After initially insisting that it wouldn’t stop prosecuting Goldman Sachs until the bank had agreed to repay $7.5 billion, a princely settlement demanded by former Malaysian AG Tommy Thomas before Thomas left the job in February, just days before the country’s aged former Prime Minister Mahathir Mohamad resigned.
The 95-year-old Mohamad, who previously served as prime minister for a few years ending in 2003, was elected as a reformer to combat the culture of corruption that allowed his predecessor, Prime Minister Najib Razak, to get away with looting billions of dollars from 1MDB, a sovereign wealth fund financed by several Goldman-led bond issues.
Razak is in the middle of a series of court battles after he was charged with corruption and embezzlement-related offenses. The verdict in his first trial is expected Tuesday.
Here’s more on the settlement from BBG:
Goldman Sachs Group Inc. has reached a deal that would see Malaysia drop all criminal charges against the bank in exchange for $3.9 billion of reparations for its role in raising money for the troubled sovereign wealth fund 1MDB.
The deal includes a cash settlement of $2.5 billion paid to Malaysia, according to people familiar with the matter, who asked not to be identified as the discussions are private.
It’s unclear how the settlement with Malaysia will impact discussions between Goldman Sachs and the U.S. Justice Department. The bank is close to an agreement in the U.S. after tussling over a potential guilty plea, Bloomberg reported earlier this month.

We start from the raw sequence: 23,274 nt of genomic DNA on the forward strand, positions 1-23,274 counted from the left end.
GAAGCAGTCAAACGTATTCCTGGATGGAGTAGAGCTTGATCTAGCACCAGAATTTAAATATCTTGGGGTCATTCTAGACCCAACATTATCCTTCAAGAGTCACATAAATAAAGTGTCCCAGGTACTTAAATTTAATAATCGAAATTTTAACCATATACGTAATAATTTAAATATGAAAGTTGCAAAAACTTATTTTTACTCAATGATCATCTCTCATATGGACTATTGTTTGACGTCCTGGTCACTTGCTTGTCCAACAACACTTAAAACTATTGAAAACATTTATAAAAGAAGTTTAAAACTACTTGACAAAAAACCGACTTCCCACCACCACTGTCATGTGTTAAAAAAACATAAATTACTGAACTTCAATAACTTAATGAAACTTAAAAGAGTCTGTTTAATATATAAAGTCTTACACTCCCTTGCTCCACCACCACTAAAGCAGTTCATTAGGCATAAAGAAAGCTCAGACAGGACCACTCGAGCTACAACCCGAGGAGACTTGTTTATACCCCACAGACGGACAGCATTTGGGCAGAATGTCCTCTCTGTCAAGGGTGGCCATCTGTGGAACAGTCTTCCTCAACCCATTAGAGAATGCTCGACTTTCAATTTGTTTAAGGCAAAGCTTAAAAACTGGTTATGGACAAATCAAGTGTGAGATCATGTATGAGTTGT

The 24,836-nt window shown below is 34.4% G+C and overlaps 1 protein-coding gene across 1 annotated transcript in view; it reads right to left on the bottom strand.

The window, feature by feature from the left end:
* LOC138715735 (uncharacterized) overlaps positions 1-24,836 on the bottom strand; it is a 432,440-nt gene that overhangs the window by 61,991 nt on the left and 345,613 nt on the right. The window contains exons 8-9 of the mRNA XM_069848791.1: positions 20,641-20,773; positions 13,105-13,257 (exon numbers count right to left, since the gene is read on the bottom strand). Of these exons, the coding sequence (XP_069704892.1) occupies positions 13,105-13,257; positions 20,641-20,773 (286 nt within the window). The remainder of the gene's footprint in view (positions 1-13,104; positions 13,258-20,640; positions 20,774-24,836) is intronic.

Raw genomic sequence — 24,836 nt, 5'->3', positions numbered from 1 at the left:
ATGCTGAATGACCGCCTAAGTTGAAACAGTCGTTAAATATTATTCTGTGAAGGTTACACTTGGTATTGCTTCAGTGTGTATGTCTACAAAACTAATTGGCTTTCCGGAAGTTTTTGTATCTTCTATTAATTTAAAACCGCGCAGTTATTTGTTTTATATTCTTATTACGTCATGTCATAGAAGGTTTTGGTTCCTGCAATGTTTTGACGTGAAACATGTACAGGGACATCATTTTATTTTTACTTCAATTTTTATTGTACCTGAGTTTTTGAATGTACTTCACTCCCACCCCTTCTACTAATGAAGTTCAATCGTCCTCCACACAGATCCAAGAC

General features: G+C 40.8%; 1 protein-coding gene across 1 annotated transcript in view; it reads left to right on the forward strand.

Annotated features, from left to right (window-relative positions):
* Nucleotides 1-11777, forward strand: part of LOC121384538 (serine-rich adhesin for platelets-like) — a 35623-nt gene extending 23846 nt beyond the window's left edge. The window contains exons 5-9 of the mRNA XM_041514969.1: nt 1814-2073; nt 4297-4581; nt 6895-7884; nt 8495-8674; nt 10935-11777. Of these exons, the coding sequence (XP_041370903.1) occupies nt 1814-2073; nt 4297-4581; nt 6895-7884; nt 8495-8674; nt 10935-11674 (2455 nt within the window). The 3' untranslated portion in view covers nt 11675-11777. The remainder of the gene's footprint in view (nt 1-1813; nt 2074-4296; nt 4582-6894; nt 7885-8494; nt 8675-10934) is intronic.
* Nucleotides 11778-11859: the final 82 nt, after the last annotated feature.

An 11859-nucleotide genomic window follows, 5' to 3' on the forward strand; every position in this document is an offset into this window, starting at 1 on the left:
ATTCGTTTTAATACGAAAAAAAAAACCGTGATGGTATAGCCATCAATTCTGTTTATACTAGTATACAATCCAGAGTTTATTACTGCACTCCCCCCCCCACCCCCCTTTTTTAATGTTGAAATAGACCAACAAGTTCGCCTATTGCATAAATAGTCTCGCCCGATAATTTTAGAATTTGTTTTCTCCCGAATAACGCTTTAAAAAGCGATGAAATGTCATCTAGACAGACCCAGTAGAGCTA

The deal is a major milestone in Malaysia’s years-long effort to recover billions of dollars lost through the scandal.
In 2018, the affair led to the country’s first change of government since its independence, when Mahathir Mohamad took over as prime minister from Najib Razak, who now faces multiple charges related to 1MDB. The Mahathir government demanded as much as $7.5 billion from Goldman Sachs, while its negotiators had touted figures of around $2 billion to $3 billion in private discussions.
The settlement is roughly double the $1.9 billion Goldman had set aside in its legal reserves. But despite this, GS shares have climbed in pre-market trading, a sign that investors are simply glad to be done with this. As is former Goldman CEO Lloyd Blankfein, who was reportedly instrumental in pushing the bank to agree to the 1MDB bond-underwriting deal despite numerous red flags from compliance.
Money stolen from 1MDB was laundered in many interesting ways. Some of the money was infamously used to help produce the Oscar-winning film “The Wolf of Wall Street”.
According to the latest reports, Goldman must still contend with the DoJ, which is reportedly pushing the bank to admit guilt as part of a settlement, something the bank is reluctant to do.